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Thursday24 July 2014

picture of the day

Eco-pods for stalled construction sites?

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US practice Howeler & Yoon has proposed plans to fill a stalled construction block with a series of eco-pods capable of being moved by robotic arms in its home town of Boston.

A number of sites across the city have been put on hold because of the recession and city paper the Boston Globe asked architects to come up with new projects that would use the stalled half-built structures.

Howeler & Yoon’s idea is to fill the Filene development, a 32-storey mixed-used scheme in downtown Boston, with eco pods full of biofuel producing algae.

Micro-algae, which can be grown vertically and on non-arable land, is a biofuel crop and reduces carbon dioxide emissions.


Credit: Höweler & Yoon Architecture and Squared Design

The robotic arms, powered by the algae, will be used to move the pods to different parts of the building that would be favourable for their growth.

The eco-pods can also be used as research incubators allowing scientists to test algae species and methods of fuel extraction.



Credit: Höweler & Yoon Architecture and Squared Design

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Readers' comments (9)

  • Giant robotic arms powered by algae. How? Tiny wee hamster wheels? These architects must be powered by mushrooms.

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  • Paper Architecture!

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  • RECESSION = NO MONEY. HOW MUCH WILL THIS COST?

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  • Magnificent and beautiful. Big algae vase for Boston city and yet power producing. Technology for it is already out there.

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  • Another example highlighting the lack of financial understanding prevalent in Architecture.

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  • Strangely emough, I would really like this if they could grow it from a petri dish.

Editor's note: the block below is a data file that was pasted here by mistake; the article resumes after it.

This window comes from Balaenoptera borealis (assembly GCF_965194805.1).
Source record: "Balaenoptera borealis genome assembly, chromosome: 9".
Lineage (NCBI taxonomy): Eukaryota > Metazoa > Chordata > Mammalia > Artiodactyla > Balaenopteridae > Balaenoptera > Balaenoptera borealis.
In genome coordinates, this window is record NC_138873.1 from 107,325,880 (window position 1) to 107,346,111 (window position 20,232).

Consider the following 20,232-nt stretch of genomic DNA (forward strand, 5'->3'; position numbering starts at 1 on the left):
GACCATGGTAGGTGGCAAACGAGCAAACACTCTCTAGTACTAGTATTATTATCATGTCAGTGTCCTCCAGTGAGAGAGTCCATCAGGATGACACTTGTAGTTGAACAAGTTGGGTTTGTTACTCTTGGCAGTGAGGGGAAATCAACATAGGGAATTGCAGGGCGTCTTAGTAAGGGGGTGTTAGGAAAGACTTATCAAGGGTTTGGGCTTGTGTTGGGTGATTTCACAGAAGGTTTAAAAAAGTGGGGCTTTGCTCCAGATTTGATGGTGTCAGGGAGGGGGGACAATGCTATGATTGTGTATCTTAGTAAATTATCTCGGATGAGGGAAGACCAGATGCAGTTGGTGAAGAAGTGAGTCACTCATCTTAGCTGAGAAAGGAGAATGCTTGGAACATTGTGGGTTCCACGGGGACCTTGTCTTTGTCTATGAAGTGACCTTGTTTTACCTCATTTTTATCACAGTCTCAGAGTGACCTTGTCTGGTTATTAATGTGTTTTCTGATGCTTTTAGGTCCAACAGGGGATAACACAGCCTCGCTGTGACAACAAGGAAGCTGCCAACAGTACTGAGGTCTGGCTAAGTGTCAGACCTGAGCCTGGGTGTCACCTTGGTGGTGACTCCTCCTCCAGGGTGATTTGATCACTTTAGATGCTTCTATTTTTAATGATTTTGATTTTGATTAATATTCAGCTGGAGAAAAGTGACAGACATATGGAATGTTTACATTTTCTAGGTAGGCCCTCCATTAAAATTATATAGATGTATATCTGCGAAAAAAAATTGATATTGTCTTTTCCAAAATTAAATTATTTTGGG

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  • @Noah oil is a source of energy, algae is a source of oil...it is not rocket science algae produces biodiesel and animal feedstock as a byproduct without competing with the food supply @David innovation in sustainable sources of energy, as well as cleaner air/health, is exactly the kind of investment needed now - reduces risk and stimulates further growth

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  • Those pods and algae-powered robotic arms will definitely cost less than finishing the building!

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  • Davi and others think it makes sense to spend resources on a cancelled city centre building site, installing a collection of abandoned washing machines full of smelly, dripping algae (which needs sunlight and water and nutrients, so why is it in boxes? On north elevations? 20 storeys in the air?) PLUS an oil refinery, PLUS some cool giant transformer robot arms - temporarily - until the developer wants their site back. You're right. It's not rocket science. It's not even good science fiction. It makes me sad that some architects still lap up this kind of archigram drivel. Admit it boys - you just think the big arms are cool.

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